Serve with Pinot Noir
Another recipe courtesy of celebrated seafood Chef Rick Moonen, who is known as an early champion of sustainable fishing. You can find this and other amazing recipes in Chef Moonen's cookbook, "The cooks essential companion - FISH WITHOUT A DOUBT".
2 tablespoons ghee or unsalted butter
1/2 cup tandoori paste|
2 tablespoons plain yogurt
4 (6 ounce) pieces of skinless salmon fillet
Mint leaves for garnish
1 glove of garlic, minced
1 cup greek yogurt
2 tablespoons chopped fresh mint or dill
1 tablespoon fresh lemon juice
For the Tzatzki sauce:
Peel and seed the cucumbers, then grate them on the big holes of a box grater. Toss the cucumber with the garlic and 1/2 teasppon sald and transfer to a strainer. Set the strainer over a bowl and refrigerate for a least 1 hour and up to 3 hours.
Squueze the cucumber in the strainer, then turn it out into a clean kitchen towel and squeeze it again. You want to get as much of the liquid as possible out of the cukes so your tzatziki isn't runny.
Put the yogurt in a medium bowl and stir in the cucumber, mint or dill, and lemon juice. Check for salt. Cover and refrigerate for at least 1 hour before serving. It will keep for a few days, but the cucumber will weep and thin the tzatziki.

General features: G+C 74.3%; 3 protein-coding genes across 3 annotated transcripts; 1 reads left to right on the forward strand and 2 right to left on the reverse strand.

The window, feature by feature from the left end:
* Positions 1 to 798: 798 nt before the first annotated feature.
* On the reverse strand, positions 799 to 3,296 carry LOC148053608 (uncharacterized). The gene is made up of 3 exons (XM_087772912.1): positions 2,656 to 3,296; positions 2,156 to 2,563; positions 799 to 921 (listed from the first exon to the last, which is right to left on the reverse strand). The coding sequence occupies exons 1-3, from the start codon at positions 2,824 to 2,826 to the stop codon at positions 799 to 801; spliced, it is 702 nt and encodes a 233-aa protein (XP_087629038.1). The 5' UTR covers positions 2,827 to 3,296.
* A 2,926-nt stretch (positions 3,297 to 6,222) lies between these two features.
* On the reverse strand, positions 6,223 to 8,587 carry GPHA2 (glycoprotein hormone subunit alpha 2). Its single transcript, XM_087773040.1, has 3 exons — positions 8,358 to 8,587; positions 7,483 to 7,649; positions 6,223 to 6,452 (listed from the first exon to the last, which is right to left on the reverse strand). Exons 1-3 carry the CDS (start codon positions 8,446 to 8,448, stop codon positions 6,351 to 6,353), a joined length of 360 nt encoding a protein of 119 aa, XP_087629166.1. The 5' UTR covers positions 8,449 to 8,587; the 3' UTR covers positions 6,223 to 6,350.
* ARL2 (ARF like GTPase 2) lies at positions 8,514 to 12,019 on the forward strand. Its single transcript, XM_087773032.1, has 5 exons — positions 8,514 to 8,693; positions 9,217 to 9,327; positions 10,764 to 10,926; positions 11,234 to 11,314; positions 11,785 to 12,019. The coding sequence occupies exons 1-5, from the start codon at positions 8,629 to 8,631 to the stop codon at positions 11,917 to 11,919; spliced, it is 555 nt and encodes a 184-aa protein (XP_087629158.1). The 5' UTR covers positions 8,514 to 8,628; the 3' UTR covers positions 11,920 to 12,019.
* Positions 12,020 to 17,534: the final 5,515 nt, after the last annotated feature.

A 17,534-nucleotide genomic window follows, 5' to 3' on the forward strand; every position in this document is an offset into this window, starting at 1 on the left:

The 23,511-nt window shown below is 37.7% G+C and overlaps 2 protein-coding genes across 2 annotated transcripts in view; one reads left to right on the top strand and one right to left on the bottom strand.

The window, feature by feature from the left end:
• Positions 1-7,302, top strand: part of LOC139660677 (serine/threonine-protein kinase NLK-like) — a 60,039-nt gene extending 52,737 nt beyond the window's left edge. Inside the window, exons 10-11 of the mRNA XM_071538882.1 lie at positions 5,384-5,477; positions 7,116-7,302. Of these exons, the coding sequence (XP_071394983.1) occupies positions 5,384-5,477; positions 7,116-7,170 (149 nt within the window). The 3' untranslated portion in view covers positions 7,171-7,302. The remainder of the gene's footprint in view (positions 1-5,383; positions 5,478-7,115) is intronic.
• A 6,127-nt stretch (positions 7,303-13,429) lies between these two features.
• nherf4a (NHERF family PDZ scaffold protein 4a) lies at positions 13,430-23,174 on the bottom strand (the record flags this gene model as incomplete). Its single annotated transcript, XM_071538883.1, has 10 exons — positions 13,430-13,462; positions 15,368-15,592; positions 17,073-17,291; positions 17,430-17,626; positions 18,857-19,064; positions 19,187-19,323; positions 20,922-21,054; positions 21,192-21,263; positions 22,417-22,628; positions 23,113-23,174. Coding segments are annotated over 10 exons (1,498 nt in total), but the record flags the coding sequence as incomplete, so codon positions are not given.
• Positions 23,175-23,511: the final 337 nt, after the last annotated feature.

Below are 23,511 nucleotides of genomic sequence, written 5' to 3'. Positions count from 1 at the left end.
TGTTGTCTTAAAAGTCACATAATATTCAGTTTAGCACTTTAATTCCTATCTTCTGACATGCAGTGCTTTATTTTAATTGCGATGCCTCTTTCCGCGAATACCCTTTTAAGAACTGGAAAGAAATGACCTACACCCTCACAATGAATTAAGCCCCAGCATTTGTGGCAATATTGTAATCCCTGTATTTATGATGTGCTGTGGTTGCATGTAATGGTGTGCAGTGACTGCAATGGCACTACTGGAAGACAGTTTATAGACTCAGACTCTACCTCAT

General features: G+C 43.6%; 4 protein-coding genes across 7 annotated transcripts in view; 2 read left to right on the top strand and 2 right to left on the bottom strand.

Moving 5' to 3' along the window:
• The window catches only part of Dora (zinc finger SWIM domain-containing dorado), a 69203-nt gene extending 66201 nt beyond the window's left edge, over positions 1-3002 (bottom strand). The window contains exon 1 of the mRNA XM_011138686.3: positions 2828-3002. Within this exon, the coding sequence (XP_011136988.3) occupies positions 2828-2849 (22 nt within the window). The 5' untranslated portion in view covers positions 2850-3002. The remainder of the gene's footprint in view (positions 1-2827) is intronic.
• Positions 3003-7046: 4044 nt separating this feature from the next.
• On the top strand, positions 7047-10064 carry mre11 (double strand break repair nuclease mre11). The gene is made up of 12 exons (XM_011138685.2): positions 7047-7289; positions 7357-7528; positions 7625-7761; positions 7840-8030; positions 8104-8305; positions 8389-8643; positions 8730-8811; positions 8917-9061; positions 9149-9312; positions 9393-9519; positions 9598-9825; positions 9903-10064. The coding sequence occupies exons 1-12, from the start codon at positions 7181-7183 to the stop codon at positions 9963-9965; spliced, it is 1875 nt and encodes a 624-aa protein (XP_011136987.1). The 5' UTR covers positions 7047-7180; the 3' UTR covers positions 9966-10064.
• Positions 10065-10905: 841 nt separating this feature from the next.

For the Tandoori Salmon:
Melt 1 tablespoon ghee, and combine it with the tandoori paste and yogurt. Slather the fish with the paste, pack it into a sealable plastic bag and refrigerate for 1 hour.
Heat the oven to 450 degrees.
Wipe some of the tandoori paste from the fish, leaving just a light coating. Season lightly with salt.
Heat a large cast iron skillet over high heat. When the skillet's good and hot, add remaining 1 tablespoon of ghee. Lay the fish in the skillet and sear for 90 seconds. Turn the fish over and slide the skillet into the oven. Thin prices will be cooked in about 3 minutes, thicker ones will take 5 minutes.
Serve, spooning a generous mound of tzatziki onto your dinner plates. Garnish with as much mint as you like.